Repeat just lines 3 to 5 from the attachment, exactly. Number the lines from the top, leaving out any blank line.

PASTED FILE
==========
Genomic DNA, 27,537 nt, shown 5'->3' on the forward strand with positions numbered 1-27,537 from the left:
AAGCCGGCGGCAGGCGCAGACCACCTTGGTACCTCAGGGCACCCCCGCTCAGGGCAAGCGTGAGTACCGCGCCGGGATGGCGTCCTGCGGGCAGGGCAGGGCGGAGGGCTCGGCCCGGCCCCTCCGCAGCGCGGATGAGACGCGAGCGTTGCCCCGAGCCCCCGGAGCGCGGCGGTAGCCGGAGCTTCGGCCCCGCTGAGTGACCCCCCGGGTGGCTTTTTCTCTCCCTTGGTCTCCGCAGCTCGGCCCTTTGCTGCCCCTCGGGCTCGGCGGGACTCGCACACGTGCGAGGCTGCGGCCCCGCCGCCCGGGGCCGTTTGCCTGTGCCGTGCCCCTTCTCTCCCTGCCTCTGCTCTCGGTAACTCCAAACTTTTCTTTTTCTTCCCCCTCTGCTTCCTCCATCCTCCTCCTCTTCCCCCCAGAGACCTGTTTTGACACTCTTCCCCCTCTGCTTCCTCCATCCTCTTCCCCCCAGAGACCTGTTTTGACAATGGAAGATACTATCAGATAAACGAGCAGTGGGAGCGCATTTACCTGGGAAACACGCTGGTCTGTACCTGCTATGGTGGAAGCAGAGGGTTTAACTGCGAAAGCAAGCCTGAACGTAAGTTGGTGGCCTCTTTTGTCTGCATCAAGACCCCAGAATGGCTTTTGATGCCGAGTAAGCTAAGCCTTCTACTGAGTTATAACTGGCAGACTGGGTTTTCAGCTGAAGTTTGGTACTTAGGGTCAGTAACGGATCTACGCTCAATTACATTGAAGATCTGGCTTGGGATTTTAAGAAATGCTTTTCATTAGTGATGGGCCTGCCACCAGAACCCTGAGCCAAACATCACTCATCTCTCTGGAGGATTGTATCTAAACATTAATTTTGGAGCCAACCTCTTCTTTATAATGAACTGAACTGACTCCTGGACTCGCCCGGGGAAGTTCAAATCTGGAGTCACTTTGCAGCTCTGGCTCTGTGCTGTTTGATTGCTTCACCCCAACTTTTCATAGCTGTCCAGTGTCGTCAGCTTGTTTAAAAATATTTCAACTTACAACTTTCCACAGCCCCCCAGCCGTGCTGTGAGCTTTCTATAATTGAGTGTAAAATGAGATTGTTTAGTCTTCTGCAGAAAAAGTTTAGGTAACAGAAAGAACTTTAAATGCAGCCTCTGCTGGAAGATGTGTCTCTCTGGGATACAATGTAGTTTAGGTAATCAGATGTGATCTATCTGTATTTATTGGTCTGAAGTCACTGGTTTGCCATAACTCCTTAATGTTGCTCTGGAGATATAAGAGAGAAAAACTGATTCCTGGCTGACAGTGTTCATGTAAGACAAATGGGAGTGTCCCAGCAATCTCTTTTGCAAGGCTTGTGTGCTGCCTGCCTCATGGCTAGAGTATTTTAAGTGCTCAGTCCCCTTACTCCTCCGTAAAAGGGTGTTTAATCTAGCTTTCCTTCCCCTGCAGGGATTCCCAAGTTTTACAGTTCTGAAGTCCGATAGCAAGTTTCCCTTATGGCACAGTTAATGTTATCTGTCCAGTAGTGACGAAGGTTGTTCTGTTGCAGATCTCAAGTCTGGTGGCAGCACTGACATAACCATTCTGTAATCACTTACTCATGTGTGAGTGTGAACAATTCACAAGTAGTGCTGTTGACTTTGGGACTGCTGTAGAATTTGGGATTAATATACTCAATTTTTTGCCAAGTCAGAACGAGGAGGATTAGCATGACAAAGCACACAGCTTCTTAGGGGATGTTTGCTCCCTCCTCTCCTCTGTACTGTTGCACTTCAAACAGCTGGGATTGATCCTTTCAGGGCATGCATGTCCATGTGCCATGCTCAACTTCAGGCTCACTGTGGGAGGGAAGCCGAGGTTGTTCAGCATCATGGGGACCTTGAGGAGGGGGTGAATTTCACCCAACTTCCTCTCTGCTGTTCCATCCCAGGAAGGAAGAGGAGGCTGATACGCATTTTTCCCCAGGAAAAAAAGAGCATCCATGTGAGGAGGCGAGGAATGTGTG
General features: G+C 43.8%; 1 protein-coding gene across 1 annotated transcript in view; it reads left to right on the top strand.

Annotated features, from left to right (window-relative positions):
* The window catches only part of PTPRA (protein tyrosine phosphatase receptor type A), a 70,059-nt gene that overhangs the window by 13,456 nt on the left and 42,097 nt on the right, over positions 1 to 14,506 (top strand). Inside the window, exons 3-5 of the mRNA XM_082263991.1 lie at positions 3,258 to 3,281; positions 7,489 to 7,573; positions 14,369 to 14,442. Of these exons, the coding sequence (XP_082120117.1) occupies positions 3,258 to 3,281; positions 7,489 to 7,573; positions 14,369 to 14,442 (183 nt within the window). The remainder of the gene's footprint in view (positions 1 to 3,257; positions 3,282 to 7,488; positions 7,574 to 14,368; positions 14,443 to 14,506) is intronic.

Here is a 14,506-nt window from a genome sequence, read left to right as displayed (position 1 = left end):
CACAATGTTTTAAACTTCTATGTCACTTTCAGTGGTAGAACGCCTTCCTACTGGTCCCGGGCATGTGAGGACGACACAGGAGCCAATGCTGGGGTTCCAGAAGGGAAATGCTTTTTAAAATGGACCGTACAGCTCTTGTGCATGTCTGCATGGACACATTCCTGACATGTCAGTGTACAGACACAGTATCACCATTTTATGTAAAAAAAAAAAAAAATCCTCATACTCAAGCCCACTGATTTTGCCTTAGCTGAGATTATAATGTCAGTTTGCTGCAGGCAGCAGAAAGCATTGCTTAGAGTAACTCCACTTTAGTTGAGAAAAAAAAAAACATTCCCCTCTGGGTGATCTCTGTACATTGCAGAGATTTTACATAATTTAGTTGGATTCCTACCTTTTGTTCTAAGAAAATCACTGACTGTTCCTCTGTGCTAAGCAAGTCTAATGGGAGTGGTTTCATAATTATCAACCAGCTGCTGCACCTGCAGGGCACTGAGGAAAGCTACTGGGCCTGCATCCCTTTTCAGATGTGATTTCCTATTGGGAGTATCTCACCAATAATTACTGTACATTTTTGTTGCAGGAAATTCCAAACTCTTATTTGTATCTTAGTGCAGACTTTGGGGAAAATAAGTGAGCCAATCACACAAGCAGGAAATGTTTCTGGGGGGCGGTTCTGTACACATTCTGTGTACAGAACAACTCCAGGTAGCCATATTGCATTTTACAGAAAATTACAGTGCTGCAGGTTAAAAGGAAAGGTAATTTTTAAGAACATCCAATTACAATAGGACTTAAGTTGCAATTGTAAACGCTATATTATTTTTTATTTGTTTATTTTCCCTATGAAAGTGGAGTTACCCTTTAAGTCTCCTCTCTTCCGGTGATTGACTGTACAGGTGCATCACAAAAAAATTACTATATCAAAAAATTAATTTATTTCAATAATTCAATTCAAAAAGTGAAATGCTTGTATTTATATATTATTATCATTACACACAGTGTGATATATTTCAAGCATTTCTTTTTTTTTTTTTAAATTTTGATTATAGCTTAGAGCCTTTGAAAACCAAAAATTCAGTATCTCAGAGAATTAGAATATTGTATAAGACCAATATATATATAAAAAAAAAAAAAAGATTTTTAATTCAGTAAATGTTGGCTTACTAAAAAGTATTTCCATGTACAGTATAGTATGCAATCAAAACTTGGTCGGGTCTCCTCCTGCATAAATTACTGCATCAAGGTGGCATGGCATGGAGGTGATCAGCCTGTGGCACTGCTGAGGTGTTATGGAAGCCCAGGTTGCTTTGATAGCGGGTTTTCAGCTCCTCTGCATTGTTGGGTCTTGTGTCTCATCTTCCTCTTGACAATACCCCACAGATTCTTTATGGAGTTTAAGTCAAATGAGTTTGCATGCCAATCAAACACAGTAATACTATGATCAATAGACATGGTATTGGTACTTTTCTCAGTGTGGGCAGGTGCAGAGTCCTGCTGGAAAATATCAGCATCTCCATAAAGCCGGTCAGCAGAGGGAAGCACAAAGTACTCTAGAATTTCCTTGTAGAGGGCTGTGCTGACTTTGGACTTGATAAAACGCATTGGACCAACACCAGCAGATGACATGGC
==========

General features: G+C 43.8%; 1 protein-coding gene across 1 annotated transcript in view; it reads left to right on the top strand.

Annotated features, from left to right (window-relative positions):
* The window catches only part of PTPRA (protein tyrosine phosphatase receptor type A), a 70,059-nt gene that overhangs the window by 13,456 nt on the left and 42,097 nt on the right, over positions 1 to 14,506 (top strand). Inside the window, exons 3-5 of the mRNA XM_082263991.1 lie at positions 3,258 to 3,281; positions 7,489 to 7,573; positions 14,369 to 14,442. Of these exons, the coding sequence (XP_082120117.1) occupies positions 3,258 to 3,281; positions 7,489 to 7,573; positions 14,369 to 14,442 (183 nt within the window). The remainder of the gene's footprint in view (positions 1 to 3,257; positions 3,282 to 7,488; positions 7,574 to 14,368; positions 14,443 to 14,506) is intronic.